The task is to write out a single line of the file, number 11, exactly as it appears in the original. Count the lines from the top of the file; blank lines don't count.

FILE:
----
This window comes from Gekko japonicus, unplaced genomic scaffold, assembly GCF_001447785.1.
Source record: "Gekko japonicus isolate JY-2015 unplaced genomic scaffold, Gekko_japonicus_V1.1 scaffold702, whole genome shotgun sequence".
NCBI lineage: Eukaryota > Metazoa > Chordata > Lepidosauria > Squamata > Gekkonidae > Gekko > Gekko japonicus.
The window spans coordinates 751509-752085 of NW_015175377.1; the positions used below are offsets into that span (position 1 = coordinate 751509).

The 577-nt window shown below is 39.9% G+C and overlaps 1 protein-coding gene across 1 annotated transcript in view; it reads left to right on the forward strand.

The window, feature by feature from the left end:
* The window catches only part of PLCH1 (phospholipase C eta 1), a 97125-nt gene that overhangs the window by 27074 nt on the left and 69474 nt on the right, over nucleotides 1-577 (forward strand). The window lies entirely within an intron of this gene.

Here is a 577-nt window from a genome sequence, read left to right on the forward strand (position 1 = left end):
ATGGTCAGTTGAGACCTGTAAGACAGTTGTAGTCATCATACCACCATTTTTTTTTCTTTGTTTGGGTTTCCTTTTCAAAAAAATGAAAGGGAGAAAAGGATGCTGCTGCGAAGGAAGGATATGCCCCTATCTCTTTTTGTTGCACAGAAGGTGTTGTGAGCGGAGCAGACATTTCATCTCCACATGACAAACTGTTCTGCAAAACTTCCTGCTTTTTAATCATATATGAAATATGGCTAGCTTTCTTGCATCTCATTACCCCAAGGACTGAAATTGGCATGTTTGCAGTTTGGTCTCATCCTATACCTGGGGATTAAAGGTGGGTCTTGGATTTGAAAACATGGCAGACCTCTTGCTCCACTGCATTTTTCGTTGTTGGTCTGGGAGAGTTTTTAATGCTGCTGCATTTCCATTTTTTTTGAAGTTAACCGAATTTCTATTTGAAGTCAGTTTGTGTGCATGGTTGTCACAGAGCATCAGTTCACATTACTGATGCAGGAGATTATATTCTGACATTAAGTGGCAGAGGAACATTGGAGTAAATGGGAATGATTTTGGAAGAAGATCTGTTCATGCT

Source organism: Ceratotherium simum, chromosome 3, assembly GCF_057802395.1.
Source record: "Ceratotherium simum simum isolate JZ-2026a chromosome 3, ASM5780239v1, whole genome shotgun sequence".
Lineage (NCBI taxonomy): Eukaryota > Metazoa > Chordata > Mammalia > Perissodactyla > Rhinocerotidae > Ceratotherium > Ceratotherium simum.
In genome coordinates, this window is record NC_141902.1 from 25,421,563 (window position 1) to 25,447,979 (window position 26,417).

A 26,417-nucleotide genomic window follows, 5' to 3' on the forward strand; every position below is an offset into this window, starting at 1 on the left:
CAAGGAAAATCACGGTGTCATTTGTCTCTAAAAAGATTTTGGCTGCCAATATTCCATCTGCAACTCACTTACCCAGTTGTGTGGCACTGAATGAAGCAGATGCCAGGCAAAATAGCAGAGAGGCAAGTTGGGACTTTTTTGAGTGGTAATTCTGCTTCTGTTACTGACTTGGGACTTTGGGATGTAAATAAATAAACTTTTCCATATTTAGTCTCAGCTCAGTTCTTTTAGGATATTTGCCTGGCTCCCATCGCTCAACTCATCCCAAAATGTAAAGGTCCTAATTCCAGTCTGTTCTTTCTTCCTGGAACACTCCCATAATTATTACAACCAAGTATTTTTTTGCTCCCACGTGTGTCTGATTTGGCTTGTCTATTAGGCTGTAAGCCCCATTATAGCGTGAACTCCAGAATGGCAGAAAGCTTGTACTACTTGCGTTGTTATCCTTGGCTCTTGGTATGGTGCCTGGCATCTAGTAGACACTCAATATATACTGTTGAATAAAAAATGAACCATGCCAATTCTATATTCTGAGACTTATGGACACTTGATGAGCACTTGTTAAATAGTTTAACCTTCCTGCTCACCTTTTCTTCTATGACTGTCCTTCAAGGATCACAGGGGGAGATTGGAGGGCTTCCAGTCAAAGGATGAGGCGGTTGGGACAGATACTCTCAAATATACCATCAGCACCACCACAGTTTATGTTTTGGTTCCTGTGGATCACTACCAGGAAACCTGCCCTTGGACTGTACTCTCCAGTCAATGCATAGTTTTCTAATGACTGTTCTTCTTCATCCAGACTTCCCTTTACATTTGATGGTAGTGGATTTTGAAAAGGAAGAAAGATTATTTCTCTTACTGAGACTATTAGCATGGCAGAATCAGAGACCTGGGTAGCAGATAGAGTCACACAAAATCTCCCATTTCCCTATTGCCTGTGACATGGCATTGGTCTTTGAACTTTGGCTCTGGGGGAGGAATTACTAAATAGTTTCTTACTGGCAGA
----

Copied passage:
Source record: "Ceratotherium simum simum isolate JZ-2026a chromosome 3, ASM5780239v1, whole genome shotgun sequence".